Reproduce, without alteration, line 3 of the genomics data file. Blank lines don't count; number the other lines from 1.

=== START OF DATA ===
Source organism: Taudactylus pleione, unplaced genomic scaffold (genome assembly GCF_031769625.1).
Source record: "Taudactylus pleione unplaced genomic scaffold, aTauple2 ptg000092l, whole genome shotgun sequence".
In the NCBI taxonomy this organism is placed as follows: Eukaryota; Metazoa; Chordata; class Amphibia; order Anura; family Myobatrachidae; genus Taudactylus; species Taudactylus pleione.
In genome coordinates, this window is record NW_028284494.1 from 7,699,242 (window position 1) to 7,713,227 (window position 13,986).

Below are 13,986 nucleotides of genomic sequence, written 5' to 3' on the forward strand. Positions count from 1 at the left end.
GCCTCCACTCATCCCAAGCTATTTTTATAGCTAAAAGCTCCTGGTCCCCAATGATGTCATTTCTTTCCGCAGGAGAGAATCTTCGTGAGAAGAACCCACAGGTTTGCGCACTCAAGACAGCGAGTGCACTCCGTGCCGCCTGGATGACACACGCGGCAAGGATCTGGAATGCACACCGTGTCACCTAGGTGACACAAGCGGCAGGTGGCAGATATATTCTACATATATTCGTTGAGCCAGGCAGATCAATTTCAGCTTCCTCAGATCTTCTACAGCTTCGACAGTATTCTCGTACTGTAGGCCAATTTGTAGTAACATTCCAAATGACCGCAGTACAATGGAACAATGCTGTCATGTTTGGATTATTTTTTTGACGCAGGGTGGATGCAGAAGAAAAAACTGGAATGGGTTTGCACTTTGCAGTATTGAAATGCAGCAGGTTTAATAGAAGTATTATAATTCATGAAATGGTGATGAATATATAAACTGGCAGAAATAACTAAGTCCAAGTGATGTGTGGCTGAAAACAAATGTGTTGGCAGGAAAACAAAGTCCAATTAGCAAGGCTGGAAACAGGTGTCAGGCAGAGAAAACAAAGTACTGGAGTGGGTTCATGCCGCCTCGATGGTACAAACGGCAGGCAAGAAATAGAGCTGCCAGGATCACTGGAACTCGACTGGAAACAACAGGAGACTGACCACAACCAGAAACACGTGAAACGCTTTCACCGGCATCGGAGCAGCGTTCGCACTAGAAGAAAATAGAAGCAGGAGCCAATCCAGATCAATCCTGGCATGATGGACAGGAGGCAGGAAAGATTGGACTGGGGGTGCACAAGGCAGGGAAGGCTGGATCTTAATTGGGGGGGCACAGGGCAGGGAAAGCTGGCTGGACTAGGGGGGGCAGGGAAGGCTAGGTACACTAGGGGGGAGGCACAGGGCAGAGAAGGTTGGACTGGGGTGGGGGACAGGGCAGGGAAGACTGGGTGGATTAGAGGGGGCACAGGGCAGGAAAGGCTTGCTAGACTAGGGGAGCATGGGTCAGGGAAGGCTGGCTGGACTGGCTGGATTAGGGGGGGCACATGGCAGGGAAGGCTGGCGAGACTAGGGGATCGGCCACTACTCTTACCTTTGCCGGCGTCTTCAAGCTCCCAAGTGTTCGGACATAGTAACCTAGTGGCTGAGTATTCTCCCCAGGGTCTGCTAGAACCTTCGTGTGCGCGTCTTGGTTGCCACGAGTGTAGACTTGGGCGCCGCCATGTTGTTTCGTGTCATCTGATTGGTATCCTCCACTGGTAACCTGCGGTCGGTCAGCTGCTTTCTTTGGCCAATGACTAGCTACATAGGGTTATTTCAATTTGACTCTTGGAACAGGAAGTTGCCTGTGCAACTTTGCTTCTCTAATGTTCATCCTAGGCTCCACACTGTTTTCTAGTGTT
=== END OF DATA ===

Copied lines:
In the NCBI taxonomy this organism is placed as follows: Eukaryota; Metazoa; Chordata; class Amphibia; order Anura; family Myobatrachidae; genus Taudactylus; species Taudactylus pleione.